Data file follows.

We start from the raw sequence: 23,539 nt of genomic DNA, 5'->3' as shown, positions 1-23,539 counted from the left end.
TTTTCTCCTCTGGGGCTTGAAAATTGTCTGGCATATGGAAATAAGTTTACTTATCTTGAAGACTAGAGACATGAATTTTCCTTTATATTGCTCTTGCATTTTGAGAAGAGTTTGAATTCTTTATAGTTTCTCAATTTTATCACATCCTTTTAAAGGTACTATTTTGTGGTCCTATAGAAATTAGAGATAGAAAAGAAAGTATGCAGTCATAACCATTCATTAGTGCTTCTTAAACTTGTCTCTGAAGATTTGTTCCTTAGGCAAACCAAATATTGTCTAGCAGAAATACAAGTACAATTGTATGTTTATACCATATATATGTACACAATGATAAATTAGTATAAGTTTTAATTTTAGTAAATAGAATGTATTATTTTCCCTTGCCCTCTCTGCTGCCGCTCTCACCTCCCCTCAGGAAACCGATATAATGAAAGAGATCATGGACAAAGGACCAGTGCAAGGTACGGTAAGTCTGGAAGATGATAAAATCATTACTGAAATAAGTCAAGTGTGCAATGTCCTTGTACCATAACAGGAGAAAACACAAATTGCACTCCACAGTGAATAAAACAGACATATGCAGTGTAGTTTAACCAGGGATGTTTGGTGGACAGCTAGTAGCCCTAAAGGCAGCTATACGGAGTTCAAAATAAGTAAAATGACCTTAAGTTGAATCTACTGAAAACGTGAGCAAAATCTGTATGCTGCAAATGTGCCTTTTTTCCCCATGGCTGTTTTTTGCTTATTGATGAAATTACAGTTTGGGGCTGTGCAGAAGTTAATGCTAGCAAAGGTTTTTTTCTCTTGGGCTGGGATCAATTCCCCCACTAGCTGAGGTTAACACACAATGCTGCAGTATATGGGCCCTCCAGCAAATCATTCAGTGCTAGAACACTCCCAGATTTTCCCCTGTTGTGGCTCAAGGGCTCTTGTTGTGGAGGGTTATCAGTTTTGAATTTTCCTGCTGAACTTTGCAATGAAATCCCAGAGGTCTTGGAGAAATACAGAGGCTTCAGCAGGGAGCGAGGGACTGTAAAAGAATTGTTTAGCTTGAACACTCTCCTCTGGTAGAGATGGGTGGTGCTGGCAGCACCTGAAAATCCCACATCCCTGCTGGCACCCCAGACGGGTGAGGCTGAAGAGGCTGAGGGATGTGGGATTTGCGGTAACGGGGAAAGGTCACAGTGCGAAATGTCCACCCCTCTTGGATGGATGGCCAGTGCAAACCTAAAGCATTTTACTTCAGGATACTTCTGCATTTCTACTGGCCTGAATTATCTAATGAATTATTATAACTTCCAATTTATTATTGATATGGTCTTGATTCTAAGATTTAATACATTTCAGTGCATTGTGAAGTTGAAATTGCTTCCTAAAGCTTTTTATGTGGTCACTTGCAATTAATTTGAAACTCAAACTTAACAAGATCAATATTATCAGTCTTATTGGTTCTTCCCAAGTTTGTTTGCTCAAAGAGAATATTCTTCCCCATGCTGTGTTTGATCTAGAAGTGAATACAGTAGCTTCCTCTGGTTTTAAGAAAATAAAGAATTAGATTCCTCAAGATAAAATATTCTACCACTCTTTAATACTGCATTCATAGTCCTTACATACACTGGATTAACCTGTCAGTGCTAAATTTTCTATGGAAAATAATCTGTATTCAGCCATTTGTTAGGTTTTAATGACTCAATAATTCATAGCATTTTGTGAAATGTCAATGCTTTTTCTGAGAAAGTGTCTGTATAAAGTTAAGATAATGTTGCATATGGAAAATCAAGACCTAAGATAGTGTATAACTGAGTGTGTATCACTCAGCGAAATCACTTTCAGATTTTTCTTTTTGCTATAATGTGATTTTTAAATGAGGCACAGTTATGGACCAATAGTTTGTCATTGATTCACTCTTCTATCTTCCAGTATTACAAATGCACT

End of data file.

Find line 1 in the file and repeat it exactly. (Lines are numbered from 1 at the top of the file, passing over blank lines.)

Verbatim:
We start from the raw sequence: 23,539 nt of genomic DNA, 5'->3' as shown, positions 1-23,539 counted from the left end.